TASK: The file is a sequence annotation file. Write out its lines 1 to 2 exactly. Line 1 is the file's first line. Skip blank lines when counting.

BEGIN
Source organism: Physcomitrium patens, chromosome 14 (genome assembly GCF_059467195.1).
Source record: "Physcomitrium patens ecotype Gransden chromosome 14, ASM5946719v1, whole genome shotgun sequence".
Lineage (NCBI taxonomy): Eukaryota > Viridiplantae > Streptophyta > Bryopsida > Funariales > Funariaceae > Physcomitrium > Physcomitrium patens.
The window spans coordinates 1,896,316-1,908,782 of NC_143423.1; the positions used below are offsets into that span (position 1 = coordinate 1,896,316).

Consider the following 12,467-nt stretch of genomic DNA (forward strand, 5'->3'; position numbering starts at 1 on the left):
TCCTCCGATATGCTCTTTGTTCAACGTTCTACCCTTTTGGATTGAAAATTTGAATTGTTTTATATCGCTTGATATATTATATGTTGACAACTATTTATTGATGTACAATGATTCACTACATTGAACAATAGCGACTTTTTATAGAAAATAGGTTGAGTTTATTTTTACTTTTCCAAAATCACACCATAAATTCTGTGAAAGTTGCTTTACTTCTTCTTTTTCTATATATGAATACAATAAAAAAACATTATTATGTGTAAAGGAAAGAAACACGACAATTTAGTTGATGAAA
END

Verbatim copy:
Source organism: Physcomitrium patens, chromosome 14 (genome assembly GCF_059467195.1).
Source record: "Physcomitrium patens ecotype Gransden chromosome 14, ASM5946719v1, whole genome shotgun sequence".